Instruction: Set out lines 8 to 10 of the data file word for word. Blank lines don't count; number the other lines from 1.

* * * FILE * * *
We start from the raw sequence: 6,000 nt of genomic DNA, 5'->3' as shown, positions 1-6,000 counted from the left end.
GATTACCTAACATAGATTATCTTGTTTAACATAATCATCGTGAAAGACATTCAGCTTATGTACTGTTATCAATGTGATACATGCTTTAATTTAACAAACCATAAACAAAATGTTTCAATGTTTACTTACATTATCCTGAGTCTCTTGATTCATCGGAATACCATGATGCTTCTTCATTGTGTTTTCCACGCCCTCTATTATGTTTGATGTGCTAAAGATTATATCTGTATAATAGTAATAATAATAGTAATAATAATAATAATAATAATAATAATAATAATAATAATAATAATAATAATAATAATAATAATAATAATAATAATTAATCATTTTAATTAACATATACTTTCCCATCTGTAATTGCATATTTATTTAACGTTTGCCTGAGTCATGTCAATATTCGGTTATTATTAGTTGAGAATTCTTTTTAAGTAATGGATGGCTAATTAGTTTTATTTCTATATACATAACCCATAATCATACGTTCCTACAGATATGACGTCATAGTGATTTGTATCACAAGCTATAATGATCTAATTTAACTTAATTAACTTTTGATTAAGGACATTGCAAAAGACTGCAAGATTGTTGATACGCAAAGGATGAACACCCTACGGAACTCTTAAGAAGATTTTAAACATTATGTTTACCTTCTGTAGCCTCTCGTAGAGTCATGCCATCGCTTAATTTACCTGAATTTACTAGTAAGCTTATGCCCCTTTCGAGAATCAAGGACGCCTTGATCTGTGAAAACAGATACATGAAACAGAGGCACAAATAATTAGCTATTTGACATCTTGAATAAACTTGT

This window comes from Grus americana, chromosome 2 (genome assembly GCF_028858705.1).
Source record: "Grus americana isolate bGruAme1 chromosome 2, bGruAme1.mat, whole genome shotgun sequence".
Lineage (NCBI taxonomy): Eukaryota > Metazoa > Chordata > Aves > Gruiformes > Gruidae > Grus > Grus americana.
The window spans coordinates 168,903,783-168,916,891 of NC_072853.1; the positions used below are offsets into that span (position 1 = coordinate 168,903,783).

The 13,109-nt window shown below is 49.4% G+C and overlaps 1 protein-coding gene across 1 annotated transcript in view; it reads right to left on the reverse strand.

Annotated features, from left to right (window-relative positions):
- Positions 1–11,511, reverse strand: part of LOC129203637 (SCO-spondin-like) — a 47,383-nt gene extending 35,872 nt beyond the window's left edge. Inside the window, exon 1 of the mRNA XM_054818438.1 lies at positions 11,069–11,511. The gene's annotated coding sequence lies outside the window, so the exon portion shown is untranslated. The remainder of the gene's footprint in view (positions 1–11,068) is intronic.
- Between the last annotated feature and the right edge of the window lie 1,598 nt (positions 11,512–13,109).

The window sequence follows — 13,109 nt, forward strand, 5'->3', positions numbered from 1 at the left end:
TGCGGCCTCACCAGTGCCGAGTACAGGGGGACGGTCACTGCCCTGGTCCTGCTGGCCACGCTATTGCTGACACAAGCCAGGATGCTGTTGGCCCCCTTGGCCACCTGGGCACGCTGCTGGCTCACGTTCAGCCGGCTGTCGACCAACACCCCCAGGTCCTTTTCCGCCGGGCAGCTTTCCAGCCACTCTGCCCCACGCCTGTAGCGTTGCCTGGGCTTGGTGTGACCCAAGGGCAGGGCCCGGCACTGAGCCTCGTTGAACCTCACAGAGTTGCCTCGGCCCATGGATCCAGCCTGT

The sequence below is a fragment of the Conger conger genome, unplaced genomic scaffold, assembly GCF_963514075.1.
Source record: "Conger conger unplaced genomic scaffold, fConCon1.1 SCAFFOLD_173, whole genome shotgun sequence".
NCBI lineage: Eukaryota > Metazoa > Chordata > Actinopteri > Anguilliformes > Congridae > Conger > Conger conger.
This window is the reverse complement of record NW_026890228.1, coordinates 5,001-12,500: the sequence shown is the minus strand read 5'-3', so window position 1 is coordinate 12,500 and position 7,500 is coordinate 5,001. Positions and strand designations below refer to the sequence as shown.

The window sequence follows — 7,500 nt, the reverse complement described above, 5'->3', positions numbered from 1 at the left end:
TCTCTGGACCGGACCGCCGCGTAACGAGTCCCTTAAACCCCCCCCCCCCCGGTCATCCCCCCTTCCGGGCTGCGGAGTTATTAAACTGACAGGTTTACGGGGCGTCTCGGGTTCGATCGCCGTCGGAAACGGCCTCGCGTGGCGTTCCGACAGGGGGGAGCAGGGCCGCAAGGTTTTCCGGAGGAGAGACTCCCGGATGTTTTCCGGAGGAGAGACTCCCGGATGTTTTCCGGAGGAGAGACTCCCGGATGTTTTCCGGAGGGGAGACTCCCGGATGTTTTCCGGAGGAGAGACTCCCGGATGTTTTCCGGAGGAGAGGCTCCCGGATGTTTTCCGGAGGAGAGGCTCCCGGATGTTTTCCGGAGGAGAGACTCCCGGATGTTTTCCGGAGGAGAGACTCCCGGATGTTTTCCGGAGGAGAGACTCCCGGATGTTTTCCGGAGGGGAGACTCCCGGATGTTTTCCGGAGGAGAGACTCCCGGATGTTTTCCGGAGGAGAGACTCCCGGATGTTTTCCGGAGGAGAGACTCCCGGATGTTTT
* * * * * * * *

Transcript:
Annotated features, from left to right (window-relative positions):
- Positions 1–11,511, reverse strand: part of LOC129203637 (SCO-spondin-like) — a 47,383-nt gene extending 35,872 nt beyond the window's left edge. Inside the window, exon 1 of the mRNA XM_054818438.1 lies at positions 11,069–11,511. The gene's annotated coding sequence lies outside the window, so the exon portion shown is untranslated. The remainder of the gene's footprint in view (positions 1–11,068) is intronic.
- Between the last annotated feature and the right edge of the window lie 1,598 nt (positions 11,512–13,109).